In the last IPL, it took 16 matches for a team to choose to bat after winning the toss. It is a trend that was established last year: when the tournament and pitches are fresh, bowl first and win; when pitches get slower, it becomes a more even game. In this season, though, Delhi Capitals decided to bat in as early as the fifth game of the season, and despite losing it they are not discarding defending totals as their strength. Not on a dry Feroz Shah Kotla square at any rate.
At 118 for 2 after 15 overs, Capitals looked good for a total of around 165 with Rishabh Pant and Shikhar Dhawan at the crease, but they lost their way to end up with 147. In reply, Chennai Super Kings' experience showed in how they attacked the new ball and took 58 off the Powerplay because they knew this dry track was going to get difficult to bat on. In the end they won with just two balls to spare. Despite the result, don't be surprised if Capitals bat again should they win their next toss in Delhi. Part of the reason is, they don't expect the pitches to be any different from the dry surface they played on.
Capitals coach Ricky Ponting has the numbers to support that plan. "Batting looked difficult at the end," he said when asked if batting first might be the way to go despite this result. "[And] through the middle parts of the innings. If we hadn't given away so many runs in the Powerplay, I think CSK would have found that target really hard to chase down. Through history, 165 is our average score here. Last year, our average score here was about 190. So, we are a long way off from what we wanted to achieve today. If we had posted even 165, I reckon it would have been a really tough run-chase."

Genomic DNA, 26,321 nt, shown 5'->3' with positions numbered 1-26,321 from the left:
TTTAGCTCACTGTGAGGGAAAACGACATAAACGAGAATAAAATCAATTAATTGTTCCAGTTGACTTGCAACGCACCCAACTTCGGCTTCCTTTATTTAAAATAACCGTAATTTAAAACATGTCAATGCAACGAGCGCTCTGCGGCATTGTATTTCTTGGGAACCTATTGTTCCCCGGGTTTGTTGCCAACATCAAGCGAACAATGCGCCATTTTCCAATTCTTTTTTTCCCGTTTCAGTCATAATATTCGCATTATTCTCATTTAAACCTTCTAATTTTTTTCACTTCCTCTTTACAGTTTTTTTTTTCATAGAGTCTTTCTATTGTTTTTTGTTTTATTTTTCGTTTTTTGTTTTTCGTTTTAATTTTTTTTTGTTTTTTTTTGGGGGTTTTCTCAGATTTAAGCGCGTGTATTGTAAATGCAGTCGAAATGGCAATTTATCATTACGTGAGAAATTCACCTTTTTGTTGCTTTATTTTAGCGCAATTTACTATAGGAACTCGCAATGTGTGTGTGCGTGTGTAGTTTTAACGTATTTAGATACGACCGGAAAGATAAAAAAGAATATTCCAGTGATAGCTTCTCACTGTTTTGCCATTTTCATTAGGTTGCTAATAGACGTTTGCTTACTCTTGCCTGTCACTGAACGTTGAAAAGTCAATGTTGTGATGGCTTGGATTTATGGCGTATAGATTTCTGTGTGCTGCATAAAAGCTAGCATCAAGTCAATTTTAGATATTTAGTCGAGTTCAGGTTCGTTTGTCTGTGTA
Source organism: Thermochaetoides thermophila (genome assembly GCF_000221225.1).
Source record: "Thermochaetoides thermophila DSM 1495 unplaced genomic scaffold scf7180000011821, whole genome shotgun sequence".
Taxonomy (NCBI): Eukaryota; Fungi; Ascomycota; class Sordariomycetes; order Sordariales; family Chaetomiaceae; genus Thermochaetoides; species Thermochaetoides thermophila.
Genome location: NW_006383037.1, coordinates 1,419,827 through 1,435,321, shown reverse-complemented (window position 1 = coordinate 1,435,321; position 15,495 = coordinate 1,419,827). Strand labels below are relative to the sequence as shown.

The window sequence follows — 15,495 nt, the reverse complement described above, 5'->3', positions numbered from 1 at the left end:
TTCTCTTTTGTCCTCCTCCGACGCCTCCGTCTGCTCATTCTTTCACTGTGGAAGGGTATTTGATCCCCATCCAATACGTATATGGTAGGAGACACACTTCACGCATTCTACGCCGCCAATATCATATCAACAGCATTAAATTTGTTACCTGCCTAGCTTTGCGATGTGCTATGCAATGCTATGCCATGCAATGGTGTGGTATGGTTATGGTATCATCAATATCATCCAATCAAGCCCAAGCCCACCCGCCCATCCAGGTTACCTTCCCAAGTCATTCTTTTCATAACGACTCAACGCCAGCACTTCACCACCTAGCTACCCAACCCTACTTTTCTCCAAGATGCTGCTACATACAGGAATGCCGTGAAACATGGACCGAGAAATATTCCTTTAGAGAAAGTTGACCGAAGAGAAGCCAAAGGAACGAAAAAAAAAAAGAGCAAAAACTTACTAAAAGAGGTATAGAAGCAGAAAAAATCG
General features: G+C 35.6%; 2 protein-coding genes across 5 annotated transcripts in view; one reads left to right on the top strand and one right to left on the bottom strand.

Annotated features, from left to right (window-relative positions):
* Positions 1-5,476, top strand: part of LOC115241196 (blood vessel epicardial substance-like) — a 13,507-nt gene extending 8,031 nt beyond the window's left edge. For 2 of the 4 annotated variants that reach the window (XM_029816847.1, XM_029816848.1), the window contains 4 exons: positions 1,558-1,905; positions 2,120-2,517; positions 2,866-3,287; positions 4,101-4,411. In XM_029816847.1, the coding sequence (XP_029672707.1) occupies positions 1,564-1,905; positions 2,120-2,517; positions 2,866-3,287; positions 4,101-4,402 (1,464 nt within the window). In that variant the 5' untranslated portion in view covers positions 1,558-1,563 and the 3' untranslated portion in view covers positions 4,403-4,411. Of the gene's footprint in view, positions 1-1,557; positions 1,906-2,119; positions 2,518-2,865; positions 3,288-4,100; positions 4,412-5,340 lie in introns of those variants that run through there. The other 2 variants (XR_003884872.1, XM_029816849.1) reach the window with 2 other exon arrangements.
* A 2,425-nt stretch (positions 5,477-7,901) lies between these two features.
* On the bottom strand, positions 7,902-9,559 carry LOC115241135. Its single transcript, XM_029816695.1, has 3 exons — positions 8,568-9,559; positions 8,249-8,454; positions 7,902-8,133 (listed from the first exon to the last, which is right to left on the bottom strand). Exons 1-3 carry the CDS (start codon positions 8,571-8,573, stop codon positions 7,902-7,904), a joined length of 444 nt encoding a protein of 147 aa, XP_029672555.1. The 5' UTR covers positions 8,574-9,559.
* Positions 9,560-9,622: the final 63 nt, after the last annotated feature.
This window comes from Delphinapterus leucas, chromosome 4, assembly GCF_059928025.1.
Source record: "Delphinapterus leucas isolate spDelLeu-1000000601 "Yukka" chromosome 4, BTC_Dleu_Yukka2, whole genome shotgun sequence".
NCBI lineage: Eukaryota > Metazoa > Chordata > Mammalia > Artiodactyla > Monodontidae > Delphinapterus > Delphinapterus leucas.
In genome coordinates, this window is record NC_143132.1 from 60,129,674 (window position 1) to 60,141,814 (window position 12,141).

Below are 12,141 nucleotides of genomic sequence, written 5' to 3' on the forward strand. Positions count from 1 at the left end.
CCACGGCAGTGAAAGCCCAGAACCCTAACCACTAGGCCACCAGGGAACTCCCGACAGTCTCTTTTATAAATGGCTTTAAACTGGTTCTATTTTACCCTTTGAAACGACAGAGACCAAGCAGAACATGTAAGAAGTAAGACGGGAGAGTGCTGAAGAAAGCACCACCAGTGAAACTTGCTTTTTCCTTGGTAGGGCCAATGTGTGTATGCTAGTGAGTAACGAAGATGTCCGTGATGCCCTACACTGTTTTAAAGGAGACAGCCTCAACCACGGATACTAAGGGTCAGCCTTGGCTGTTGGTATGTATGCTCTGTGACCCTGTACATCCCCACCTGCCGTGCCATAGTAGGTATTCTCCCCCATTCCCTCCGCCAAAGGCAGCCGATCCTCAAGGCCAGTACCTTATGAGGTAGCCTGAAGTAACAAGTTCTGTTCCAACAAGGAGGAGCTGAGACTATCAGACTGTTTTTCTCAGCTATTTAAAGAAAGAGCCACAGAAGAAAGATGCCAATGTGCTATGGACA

To Ponting it was no risk to bat first even though it goes against the usual early-season trends in IPL. "We won batting first in Mumbai," Ponting said. "It worked for us there. So, whatever you do first, you just have to do it well. We know at the toss [MS] Dhoni said he would have bowled first. That doesn't worry us. [At the] end of the day, every team has to do what they think suits their team the best. With that wicket looking as dry as it did before the game started, we thought it would be a lot harder to bat in the second innings. If we had got a few more runs, the wicket would have looked even harder to bat on."
The thinking and the planning wasn't off, but the execution was. Dhawan went a majority of his innings - despite starting against the new ball - at a strike rate of under 100 before getting dismissed for 51 off 47, and the middle order proceeded to fall in a heap around him. This is a big test of a coach. While Ponting refused to divulge what sort of role Dhawan has been asked to play, it seems like he has been asked to be the glue to bind the more explosive batsmen together. But should he have scored slightly quicker while doing so?
"Ideally," Ponting said. "Yes you'd like that. Obviously, it wasn't an easy wicket either for anyone to come in and strike, especially at the end of the Powerplay. There's a certain role we want Shikhar to play in this team. Even by his own admission, he probably would have liked to score a little bit quicker today."
This is often when you look at the batsman's intent. If he is doing his best and is still finding it difficult, chances are it will be even more difficult for the next batsman in. Ponting suggested as much. "In an ideal world, yes we would like Shikhar to score quicker but it was difficult for him. He did his ankle while he was batting as well so his usual running between the wickets was a little bit hampered tonight.
"We need to sit down in the next couple of days and talk about how we are going to bat better on that surface. The wickets we are going to get right through the season are going to be quite similar to the one we got tonight. We need to get a little bit smarter on that wicket."
Sidharth Monga is an assistant editor at ESPNcricinfo